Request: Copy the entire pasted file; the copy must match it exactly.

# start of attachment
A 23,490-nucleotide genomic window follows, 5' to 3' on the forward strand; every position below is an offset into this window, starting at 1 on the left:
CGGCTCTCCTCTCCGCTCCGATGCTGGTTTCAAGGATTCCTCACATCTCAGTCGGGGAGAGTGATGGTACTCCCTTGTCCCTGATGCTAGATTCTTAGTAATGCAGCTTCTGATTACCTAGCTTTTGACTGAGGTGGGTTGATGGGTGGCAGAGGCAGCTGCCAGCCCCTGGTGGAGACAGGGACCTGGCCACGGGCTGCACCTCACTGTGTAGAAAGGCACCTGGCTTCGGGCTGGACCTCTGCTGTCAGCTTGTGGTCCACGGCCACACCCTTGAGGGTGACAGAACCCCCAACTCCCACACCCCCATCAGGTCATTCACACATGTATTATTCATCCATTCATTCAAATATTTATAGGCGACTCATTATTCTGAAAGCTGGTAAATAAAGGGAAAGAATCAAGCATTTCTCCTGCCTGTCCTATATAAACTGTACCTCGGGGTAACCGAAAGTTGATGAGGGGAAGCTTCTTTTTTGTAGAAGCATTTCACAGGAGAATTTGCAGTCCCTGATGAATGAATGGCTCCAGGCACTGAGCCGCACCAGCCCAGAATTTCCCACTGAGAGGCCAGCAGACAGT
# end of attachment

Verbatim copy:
A 23,490-nucleotide genomic window follows, 5' to 3' on the forward strand; every position below is an offset into this window, starting at 1 on the left:
CGGCTCTCCTCTCCGCTCCGATGCTGGTTTCAAGGATTCCTCACATCTCAGTCGGGGAGAGTGATGGTACTCCCTTGTCCCTGATGCTAGATTCTTAGTAATGCAGCTTCTGATTACCTAGCTTTTGACTGAGGTGGGTTGATGGGTGGCAGAGGCAGCTGCCAGCCCCTGGTGGAGACAGGGACCTGGCCACGGGCTGCACCTCACTGTGTAGAAAGGCACCTGGCTTCGGGCTGGACCTCTGCTGTCAGCTTGTGGTCCACGGCCACACCCTTGAGGGTGACAGAACCCCCAACTCCCACACCCCCATCAGGTCATTCACACATGTATTATTCATCCATTCATTCAAATATTTATAGGCGACTCATTATTCTGAAAGCTGGTAAATAAAGGGAAAGAATCAAGCATTTCTCCTGCCTGTCCTATATAAACTGTACCTCGGGGTAACCGAAAGTTGATGAGGGGAAGCTTCTTTTTTGTAGAAGCATTTCACAGGAGAATTTGCAGTCCCTGATGAATGAATGGCTCCAGGCACTGAGCCGCACCAGCCCAGAATTTCCCACTGAGAGGCCAGCAGACAGT